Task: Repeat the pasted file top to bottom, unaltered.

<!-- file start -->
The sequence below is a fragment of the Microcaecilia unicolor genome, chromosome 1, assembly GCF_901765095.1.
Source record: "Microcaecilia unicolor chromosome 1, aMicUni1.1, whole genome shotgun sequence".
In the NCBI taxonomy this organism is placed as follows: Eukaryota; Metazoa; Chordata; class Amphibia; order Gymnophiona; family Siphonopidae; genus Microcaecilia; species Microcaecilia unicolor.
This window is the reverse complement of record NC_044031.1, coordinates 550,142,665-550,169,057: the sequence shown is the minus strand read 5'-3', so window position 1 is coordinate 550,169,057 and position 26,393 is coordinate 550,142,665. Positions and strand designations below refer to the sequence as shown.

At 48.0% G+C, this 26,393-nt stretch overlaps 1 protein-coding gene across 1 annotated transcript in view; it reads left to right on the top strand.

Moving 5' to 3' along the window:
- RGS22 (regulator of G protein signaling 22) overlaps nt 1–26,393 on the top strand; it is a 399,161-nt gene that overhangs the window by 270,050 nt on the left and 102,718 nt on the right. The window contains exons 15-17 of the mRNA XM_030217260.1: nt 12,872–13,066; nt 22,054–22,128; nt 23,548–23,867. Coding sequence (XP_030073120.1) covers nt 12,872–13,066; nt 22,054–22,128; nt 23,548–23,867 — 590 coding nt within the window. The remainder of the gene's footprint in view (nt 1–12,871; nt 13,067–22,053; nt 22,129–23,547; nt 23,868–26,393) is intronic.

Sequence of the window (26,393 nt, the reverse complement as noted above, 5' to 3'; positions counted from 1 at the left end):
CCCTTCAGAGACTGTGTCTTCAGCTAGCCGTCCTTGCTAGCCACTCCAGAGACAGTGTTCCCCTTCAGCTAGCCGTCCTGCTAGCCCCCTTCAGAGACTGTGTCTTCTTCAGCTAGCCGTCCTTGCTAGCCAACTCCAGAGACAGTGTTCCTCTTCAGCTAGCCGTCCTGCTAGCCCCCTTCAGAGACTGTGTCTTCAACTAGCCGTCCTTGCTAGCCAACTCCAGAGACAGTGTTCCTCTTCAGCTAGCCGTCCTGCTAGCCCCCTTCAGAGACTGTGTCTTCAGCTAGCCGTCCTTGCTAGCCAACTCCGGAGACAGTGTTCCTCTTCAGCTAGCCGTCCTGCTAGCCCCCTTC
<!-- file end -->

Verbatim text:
The sequence below is a fragment of the Microcaecilia unicolor genome, chromosome 1, assembly GCF_901765095.1.
Source record: "Microcaecilia unicolor chromosome 1, aMicUni1.1, whole genome shotgun sequence".
In the NCBI taxonomy this organism is placed as follows: Eukaryota; Metazoa; Chordata; class Amphibia; order Gymnophiona; family Siphonopidae; genus Microcaecilia; species Microcaecilia unicolor.
This window is the reverse complement of record NC_044031.1, coordinates 550,142,665-550,169,057: the sequence shown is the minus strand read 5'-3', so window position 1 is coordinate 550,169,057 and position 26,393 is coordinate 550,142,665. Positions and strand designations below refer to the sequence as shown.

At 48.0% G+C, this 26,393-nt stretch overlaps 1 protein-coding gene across 1 annotated transcript in view; it reads left to right on the top strand.

Moving 5' to 3' along the window:
- RGS22 (regulator of G protein signaling 22) overlaps nt 1–26,393 on the top strand; it is a 399,161-nt gene that overhangs the window by 270,050 nt on the left and 102,718 nt on the right. The window contains exons 15-17 of the mRNA XM_030217260.1: nt 12,872–13,066; nt 22,054–22,128; nt 23,548–23,867. Coding sequence (XP_030073120.1) covers nt 12,872–13,066; nt 22,054–22,128; nt 23,548–23,867 — 590 coding nt within the window. The remainder of the gene's footprint in view (nt 1–12,871; nt 13,067–22,053; nt 22,129–23,547; nt 23,868–26,393) is intronic.

Sequence of the window (26,393 nt, the reverse complement as noted above, 5' to 3'; positions counted from 1 at the left end):
CCCTTCAGAGACTGTGTCTTCAGCTAGCCGTCCTTGCTAGCCACTCCAGAGACAGTGTTCCCCTTCAGCTAGCCGTCCTGCTAGCCCCCTTCAGAGACTGTGTCTTCTTCAGCTAGCCGTCCTTGCTAGCCAACTCCAGAGACAGTGTTCCTCTTCAGCTAGCCGTCCTGCTAGCCCCCTTCAGAGACTGTGTCTTCAACTAGCCGTCCTTGCTAGCCAACTCCAGAGACAGTGTTCCTCTTCAGCTAGCCGTCCTGCTAGCCCCCTTCAGAGACTGTGTCTTCAGCTAGCCGTCCTTGCTAGCCAACTCCGGAGACAGTGTTCCTCTTCAGCTAGCCGTCCTGCTAGCCCCCTTC